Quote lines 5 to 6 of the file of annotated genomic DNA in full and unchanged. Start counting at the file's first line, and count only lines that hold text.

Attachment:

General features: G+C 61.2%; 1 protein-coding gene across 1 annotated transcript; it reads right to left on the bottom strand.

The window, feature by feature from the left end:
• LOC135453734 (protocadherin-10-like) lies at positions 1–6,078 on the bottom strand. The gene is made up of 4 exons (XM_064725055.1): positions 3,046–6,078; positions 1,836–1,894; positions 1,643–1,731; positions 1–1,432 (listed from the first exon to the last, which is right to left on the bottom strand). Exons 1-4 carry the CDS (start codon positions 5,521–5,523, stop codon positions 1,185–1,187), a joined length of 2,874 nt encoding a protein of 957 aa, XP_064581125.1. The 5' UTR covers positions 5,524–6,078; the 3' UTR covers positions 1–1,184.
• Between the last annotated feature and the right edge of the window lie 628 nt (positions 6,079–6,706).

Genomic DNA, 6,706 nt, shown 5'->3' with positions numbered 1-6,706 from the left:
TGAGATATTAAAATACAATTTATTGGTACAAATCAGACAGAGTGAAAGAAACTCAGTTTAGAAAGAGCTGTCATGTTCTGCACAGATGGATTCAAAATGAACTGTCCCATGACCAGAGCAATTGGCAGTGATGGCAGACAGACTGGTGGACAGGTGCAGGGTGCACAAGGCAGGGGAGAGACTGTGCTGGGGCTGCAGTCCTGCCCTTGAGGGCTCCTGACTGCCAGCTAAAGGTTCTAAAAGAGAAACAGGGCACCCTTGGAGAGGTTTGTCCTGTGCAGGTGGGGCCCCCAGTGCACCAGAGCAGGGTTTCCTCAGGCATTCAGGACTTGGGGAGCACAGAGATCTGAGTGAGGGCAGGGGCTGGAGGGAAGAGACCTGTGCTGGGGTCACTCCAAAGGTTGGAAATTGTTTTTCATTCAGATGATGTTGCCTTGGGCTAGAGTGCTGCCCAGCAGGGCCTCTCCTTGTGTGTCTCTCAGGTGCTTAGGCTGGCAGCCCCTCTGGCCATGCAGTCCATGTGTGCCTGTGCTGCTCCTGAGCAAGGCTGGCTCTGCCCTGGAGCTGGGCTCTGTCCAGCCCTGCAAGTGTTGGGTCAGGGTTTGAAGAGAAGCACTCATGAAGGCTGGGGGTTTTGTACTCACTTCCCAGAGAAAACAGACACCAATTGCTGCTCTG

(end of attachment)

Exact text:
Genomic DNA, 6,706 nt, shown 5'->3' with positions numbered 1-6,706 from the left:
TGAGATATTAAAATACAATTTATTGGTACAAATCAGACAGAGTGAAAGAAACTCAGTTTAGAAAGAGCTGTCATGTTCTGCACAGATGGATTCAAAATGAACTGTCCCATGACCAGAGCAATTGGCAGTGATGGCAGACAGACTGGTGGACAGGTGCAGGGTGCACAAGGCAGGGGAGAGACTGTGCTGGGGCTGCAGTCCTGCCCTTGAGGGCTCCTGACTGCCAGCTAAAGGTTCTAAAAGAGAAACAGGGCACCCTTGGAGAGGTTTGTCCTGTGCAGGTGGGGCCCCCAGTGCACCAGAGCAGGGTTTCCTCAGGCATTCAGGACTTGGGGAGCACAGAGATCTGAGTGAGGGCAGGGGCTGGAGGGAAGAGACCTGTGCTGGGGTCACTCCAAAGGTTGGAAATTGTTTTTCATTCAGATGATGTTGCCTTGGGCTAGAGTGCTGCCCAGCAGGGCCTCTCCTTGTGTGTCTCTCAGGTGCTTAGGCTGGCAGCCCCTCTGGCCATGCAGTCCATGTGTGCCTGTGCTGCTCCTGAGCAAGGCTGGCTCTGCCCTGGAGCTGGGCTCTGTCCAGCCCTGCAAGTGTTGGGTCAGGGTTTGAAGAGAAGCACTCATGAAGGCTGGGGGTTTTGTACTCACTTCCCAGAGAAAACAGACACCAATTGCTGCTCTG